YOU might not know the name Verne Lundquist but you will have heard his voice. He was the man behind the ‘Yes sir!’ commentary in 1986 as well as Tiger’s chip-in at 16 in 2005 – ‘Oh my goodness, oh wow, in your life have you seen anything like that!’
THE Yorkshire surgeon, Dr Alister MacKenzie, was hired to design the course by legendary amateur Bobby Jones and work began in 1931. The course was opened in 1933 but MacKenzie – whose work on Cypress Point so impressed Jones – died 10 weeks before the first Masters the following year.
NO amateur has won the Masters but Ken Venturi should have done in 1956. Ahead by four, he slipped to an 80.
FEW, if any, have come as close as Greg Norman without winning here. Eight top-5 finishes, including one play-off defeat and, perhaps most galling of all, seeing a six-shot overnight lead disappear to great rival Faldo in 1996.
JOSE Maria Olazabal remains Europe’s last winner. In 1996 he was barely able to walk and feared he might never play again due to rheumatoid arthritis. Three years later he was doubling up at Augusta.
THE total prize money this year will again total $7.5m with the winner picking up a cool $1.35m. In the inaugural year, Horton Smith came away with $1,000 from a kitty of $5,000.
AROUND 90 men will tee it up in 2011, compared to 156 in the other Majors, and that includes past champions and five amateurs. The field is opening up, but very slowly.
IRISHMAN John Rae came to Augusta in 1734 and, at one time, owned more than 8,000 acres. The creek named after him, which finishes in downtown Augusta, winds through Amen Corner and is crossed by Hogan’s Bridge on the 12th.
CHARLIE Sifford was the first black golfer to win an event on the PGA Tour in 1967 but he never played the Masters. Lee Elder became the first African-American to play in the Masters as recently as 1975.
GENE Sarazen hit the ‘shot heard round the world’ when he holed from 230 yards with a new model of 4-wood called a Turfrider. Craig Wood, who was finished and had already been accepting congratulations, was then taken into a play-off which he lost soundly.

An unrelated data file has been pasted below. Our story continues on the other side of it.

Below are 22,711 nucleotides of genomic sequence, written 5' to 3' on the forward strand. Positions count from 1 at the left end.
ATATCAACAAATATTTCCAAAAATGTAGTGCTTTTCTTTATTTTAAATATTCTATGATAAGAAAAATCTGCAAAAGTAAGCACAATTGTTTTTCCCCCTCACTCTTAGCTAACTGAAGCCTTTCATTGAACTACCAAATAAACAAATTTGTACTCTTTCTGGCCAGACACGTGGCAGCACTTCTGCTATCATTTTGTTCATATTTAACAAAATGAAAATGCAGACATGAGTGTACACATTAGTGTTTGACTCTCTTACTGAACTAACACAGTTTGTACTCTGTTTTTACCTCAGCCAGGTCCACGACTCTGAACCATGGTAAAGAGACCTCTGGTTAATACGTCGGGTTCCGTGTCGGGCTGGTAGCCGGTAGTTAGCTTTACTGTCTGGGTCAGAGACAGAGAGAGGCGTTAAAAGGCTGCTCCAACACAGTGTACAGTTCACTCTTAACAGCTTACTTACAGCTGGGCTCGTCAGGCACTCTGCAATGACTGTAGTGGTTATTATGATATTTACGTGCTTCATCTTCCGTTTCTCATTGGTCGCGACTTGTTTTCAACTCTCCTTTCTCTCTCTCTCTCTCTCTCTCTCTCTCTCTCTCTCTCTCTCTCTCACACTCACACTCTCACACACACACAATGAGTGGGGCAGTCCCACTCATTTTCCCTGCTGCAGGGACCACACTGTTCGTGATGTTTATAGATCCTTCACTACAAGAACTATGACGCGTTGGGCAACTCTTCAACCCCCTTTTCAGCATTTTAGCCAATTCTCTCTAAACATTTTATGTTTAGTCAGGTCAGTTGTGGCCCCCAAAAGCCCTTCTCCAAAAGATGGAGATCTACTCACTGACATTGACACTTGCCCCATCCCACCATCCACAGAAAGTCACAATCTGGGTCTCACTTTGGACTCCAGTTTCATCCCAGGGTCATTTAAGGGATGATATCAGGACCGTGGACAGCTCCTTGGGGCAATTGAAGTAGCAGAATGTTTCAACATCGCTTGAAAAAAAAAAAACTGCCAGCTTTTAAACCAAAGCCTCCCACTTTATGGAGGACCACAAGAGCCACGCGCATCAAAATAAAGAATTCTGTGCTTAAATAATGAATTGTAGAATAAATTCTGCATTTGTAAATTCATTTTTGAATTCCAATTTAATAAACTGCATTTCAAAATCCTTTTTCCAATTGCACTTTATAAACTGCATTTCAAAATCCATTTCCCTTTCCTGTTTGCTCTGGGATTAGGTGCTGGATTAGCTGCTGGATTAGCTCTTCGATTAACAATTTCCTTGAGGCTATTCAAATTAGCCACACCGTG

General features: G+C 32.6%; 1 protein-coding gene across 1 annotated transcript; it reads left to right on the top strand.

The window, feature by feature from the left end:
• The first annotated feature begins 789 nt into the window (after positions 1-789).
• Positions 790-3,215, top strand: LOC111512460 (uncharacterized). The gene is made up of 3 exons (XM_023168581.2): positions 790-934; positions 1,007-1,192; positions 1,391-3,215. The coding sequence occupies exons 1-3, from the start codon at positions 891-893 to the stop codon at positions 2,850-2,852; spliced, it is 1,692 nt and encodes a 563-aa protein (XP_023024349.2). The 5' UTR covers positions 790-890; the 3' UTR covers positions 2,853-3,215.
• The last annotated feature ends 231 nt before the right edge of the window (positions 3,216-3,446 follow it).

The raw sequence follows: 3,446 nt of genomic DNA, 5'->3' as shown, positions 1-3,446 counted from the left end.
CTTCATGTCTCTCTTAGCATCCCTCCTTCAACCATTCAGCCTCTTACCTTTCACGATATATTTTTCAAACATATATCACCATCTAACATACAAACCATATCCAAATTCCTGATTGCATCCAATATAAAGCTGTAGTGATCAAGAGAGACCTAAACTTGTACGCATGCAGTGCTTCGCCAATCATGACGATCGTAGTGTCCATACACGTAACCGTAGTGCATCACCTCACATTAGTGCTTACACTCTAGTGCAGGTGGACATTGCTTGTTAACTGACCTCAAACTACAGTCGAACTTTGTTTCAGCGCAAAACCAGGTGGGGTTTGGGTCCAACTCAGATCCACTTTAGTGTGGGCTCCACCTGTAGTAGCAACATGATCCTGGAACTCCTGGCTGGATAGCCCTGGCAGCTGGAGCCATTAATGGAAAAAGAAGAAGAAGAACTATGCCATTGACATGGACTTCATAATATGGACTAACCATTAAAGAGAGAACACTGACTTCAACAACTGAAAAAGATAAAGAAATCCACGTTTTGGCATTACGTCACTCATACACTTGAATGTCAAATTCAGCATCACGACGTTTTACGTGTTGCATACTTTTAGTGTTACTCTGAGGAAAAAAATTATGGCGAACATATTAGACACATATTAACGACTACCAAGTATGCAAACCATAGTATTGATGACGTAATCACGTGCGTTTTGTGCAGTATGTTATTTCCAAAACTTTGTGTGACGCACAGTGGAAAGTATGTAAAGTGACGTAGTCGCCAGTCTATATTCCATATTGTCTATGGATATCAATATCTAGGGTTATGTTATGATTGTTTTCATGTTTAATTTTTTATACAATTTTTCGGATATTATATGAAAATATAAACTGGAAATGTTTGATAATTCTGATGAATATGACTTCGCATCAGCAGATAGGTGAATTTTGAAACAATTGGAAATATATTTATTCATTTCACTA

THE Masters has the smallest field, is always played on the same course, has honorary starters, no trophy, calls its fans patrons, has limited TV coverage, dyes the water blue and has a Par 3 contest on the Wednesday. Otherwise it’s very similar to the other Majors.
NO amateur has won the Masters but Ken Venturi should have done in 1956. Ahead by four, a 78 would have done the trick but the 24-year-old slipped to a last-round 80.
THIS is the name of the par-4 11th where Messrs Faldo (twice) and Mize have closed out play-offs. Ben Hogan said of the hole, which now requires a drive of 265 yards just to reach the fairway: “If you ever see me on the 11th green in two, you’ll know I missed my second shot.”
X (or no return)
This was the only figure next to Billy Casper’s name in 2005 when he failed to hand his card in. It’s thought 1970’s winner would have been round in 106.
MATTEO Manassero (below) became in 2010 the youngest to play at Augusta when, nine days short of his 17th birthday, he made the cut. Tiger won his first Jacket aged just 21.
THANK goodness for Fuzzy’s surname though the champion on debut in 1979 will now be perhaps best remembered for his ill-judged ‘collard greens’ comments on Tiger’s first win. Zoeller lost face and plenty of endorsements.